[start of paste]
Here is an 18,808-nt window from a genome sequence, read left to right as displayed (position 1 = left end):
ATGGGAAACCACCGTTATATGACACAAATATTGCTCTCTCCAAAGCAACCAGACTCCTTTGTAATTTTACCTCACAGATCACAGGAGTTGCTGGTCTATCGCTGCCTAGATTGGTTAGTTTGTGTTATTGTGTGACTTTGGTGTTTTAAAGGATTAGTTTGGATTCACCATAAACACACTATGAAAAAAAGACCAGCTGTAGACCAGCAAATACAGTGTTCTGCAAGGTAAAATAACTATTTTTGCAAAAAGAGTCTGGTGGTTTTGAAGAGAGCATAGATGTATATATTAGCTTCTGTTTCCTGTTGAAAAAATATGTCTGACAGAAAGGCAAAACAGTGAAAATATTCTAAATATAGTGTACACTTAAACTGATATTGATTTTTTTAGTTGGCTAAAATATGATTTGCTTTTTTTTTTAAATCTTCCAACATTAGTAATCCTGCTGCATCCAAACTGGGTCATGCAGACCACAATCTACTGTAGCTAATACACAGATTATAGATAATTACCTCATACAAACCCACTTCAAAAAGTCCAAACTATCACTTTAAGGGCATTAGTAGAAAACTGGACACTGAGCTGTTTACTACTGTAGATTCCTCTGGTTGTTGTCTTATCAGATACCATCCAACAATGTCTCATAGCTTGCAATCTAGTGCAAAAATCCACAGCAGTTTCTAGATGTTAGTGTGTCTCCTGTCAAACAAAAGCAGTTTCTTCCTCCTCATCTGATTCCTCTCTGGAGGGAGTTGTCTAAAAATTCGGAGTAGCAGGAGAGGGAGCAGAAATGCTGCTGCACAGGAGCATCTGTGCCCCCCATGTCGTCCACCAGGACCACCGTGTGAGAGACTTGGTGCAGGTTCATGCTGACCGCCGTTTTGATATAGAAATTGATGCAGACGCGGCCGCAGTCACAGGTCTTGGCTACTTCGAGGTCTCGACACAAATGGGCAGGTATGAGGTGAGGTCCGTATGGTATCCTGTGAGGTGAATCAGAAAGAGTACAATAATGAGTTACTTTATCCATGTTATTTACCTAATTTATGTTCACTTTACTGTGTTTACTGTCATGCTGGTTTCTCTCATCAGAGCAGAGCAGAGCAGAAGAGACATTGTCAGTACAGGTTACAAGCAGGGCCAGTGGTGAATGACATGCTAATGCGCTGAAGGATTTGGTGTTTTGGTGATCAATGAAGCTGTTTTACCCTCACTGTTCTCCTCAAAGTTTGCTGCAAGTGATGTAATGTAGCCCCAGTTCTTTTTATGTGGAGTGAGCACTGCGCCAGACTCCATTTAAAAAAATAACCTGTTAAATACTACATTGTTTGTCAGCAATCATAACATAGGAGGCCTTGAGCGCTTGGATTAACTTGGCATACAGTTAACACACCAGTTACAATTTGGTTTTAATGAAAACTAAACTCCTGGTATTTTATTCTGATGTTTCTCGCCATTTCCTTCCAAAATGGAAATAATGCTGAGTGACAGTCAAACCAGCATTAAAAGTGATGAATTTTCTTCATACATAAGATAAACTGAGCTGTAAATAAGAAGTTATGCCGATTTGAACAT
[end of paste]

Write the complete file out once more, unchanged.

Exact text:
Here is an 18,808-nt window from a genome sequence, read left to right as displayed (position 1 = left end):
ATGGGAAACCACCGTTATATGACACAAATATTGCTCTCTCCAAAGCAACCAGACTCCTTTGTAATTTTACCTCACAGATCACAGGAGTTGCTGGTCTATCGCTGCCTAGATTGGTTAGTTTGTGTTATTGTGTGACTTTGGTGTTTTAAAGGATTAGTTTGGATTCACCATAAACACACTATGAAAAAAAGACCAGCTGTAGACCAGCAAATACAGTGTTCTGCAAGGTAAAATAACTATTTTTGCAAAAAGAGTCTGGTGGTTTTGAAGAGAGCATAGATGTATATATTAGCTTCTGTTTCCTGTTGAAAAAATATGTCTGACAGAAAGGCAAAACAGTGAAAATATTCTAAATATAGTGTACACTTAAACTGATATTGATTTTTTTAGTTGGCTAAAATATGATTTGCTTTTTTTTTTAAATCTTCCAACATTAGTAATCCTGCTGCATCCAAACTGGGTCATGCAGACCACAATCTACTGTAGCTAATACACAGATTATAGATAATTACCTCATACAAACCCACTTCAAAAAGTCCAAACTATCACTTTAAGGGCATTAGTAGAAAACTGGACACTGAGCTGTTTACTACTGTAGATTCCTCTGGTTGTTGTCTTATCAGATACCATCCAACAATGTCTCATAGCTTGCAATCTAGTGCAAAAATCCACAGCAGTTTCTAGATGTTAGTGTGTCTCCTGTCAAACAAAAGCAGTTTCTTCCTCCTCATCTGATTCCTCTCTGGAGGGAGTTGTCTAAAAATTCGGAGTAGCAGGAGAGGGAGCAGAAATGCTGCTGCACAGGAGCATCTGTGCCCCCCATGTCGTCCACCAGGACCACCGTGTGAGAGACTTGGTGCAGGTTCATGCTGACCGCCGTTTTGATATAGAAATTGATGCAGACGCGGCCGCAGTCACAGGTCTTGGCTACTTCGAGGTCTCGACACAAATGGGCAGGTATGAGGTGAGGTCCGTATGGTATCCTGTGAGGTGAATCAGAAAGAGTACAATAATGAGTTACTTTATCCATGTTATTTACCTAATTTATGTTCACTTTACTGTGTTTACTGTCATGCTGGTTTCTCTCATCAGAGCAGAGCAGAGCAGAAGAGACATTGTCAGTACAGGTTACAAGCAGGGCCAGTGGTGAATGACATGCTAATGCGCTGAAGGATTTGGTGTTTTGGTGATCAATGAAGCTGTTTTACCCTCACTGTTCTCCTCAAAGTTTGCTGCAAGTGATGTAATGTAGCCCCAGTTCTTTTTATGTGGAGTGAGCACTGCGCCAGACTCCATTTAAAAAAATAACCTGTTAAATACTACATTGTTTGTCAGCAATCATAACATAGGAGGCCTTGAGCGCTTGGATTAACTTGGCATACAGTTAACACACCAGTTACAATTTGGTTTTAATGAAAACTAAACTCCTGGTATTTTATTCTGATGTTTCTCGCCATTTCCTTCCAAAATGGAAATAATGCTGAGTGACAGTCAAACCAGCATTAAAAGTGATGAATTTTCTTCATACATAAGATAAACTGAGCTGTAAATAAGAAGTTATGCCGATTTGAACAT